How does he see?

“He wanted to write like Cezanne painted. / Cézanne started with all the tricks. Then he broke the whole thing down and built the real thing. It was hell to do. … He, Nick, wanted to write about country so it would be there like Cézanne had done it in painting. You had to do it from inside yourself. There wasn’t any trick. Nobody had written about country like that. … You could do it if you would fight it out, if you’d lived right with your eyes. / It was a thing you couldn’t talk about.”

Ernest Hemingway, The Nick Adams Stories

Gertrude Stein did this more than a decade earlier, learning from Cézanne how to see. I think of Hemingway often as I read Knausgaard, now reading his fourth book and wondering how his vision is formed. It is writing that gets close to another consciousness, perhaps more than any other writer, yet there is still that distance that comes from the unanswerable question: how does he see? A question that goes back to Altamira and Lascaux.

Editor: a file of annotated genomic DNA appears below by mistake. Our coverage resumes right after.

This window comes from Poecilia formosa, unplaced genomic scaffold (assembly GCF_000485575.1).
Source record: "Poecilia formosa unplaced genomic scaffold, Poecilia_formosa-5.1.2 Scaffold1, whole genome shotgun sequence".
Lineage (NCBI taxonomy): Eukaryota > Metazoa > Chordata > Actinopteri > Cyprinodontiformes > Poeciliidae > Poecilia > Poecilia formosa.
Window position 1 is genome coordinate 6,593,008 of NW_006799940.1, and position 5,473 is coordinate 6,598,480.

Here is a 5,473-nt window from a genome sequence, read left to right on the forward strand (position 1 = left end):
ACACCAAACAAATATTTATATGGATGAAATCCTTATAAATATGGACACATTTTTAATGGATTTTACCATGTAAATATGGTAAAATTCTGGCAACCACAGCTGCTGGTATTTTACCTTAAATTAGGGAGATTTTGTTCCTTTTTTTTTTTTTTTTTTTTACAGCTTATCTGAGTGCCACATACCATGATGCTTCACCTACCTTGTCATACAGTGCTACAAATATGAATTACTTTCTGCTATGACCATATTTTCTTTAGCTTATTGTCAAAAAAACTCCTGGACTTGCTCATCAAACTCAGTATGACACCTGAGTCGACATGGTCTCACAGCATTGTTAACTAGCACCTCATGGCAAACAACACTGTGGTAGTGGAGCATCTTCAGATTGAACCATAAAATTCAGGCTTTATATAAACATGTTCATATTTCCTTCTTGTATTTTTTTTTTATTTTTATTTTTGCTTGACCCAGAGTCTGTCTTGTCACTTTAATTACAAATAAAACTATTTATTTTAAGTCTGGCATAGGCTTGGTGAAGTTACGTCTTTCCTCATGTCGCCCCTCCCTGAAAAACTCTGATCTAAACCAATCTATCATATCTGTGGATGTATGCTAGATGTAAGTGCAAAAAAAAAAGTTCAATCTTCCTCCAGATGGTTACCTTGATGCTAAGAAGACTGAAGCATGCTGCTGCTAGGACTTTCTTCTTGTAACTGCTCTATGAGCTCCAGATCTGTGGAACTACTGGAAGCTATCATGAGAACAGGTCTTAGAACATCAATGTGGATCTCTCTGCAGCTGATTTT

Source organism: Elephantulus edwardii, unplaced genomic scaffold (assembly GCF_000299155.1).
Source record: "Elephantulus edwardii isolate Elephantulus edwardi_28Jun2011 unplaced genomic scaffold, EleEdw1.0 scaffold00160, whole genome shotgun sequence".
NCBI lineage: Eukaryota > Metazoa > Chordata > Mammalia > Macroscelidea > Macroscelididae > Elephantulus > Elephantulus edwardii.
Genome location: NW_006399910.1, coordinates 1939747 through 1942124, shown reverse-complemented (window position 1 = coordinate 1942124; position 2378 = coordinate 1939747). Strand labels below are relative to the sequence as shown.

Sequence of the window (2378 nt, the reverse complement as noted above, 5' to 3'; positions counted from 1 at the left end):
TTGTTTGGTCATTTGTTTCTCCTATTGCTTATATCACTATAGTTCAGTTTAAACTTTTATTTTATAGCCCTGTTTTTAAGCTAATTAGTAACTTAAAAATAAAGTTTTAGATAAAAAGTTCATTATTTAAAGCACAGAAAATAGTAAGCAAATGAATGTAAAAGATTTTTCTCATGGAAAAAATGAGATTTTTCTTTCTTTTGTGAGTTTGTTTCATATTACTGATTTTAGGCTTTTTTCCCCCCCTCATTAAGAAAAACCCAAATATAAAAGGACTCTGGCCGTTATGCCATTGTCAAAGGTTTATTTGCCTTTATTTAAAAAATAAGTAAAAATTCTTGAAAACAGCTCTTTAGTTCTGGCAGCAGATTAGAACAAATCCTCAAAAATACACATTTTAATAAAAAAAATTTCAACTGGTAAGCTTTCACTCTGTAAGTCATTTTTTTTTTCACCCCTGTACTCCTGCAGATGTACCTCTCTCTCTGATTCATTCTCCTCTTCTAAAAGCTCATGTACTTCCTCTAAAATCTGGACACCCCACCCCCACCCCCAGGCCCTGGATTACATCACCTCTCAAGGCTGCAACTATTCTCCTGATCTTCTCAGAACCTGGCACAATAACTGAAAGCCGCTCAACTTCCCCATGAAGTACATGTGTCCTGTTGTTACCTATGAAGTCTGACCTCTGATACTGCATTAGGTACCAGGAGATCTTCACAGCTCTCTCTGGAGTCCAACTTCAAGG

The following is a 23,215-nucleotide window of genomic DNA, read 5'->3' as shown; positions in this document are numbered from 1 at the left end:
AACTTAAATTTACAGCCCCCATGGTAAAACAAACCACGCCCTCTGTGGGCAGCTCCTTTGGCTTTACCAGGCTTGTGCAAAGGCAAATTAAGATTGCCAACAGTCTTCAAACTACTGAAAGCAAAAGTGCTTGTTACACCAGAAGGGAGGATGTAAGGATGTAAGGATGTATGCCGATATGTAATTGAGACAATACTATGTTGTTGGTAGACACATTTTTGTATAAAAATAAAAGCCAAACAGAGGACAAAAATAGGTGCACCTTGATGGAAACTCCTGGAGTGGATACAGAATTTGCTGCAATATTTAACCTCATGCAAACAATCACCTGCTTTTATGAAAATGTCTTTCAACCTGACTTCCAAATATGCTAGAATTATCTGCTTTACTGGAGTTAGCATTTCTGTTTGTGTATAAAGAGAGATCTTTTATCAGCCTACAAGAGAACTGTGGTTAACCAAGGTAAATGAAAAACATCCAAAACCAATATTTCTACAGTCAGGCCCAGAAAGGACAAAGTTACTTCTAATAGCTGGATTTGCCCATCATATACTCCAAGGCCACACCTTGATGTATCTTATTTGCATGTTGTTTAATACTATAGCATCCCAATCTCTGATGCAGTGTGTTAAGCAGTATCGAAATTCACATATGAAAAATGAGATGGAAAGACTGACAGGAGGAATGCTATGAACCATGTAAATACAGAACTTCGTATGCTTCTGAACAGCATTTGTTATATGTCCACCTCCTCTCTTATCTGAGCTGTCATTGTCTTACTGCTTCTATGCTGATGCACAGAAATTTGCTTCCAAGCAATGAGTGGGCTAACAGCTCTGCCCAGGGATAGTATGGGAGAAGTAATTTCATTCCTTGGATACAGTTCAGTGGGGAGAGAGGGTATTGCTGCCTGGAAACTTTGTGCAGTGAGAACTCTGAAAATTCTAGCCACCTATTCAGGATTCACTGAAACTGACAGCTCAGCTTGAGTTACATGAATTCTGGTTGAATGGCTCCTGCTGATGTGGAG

Gertrude Stein by Picasso

Gertrude Stein, 1905–6 Pablo Picasso

One must never forget that the reality of the twentieth century is not the reality of the nineteenth century, not at all and Picasso was the only one in painting who felt it, the only one. More and more the struggle to express it intensified. Matisse and all the others saw the twentieth century with their eyes but they saw the reality of the nineteenth century, Picasso was the only one in painting who saw the twentieth with his eyes and saw its reality and consequently his struggle was terrifying, terrifying for himself and for others, because he had nothing to help him, the past did not help him, for the present, he had to do it all alone and, as in spite of much strength he is often very weak, he consoled himself and allowed himself to be almost seduced by other things which led him more or less astray. [Gertrude Stein – Picasso (1938)]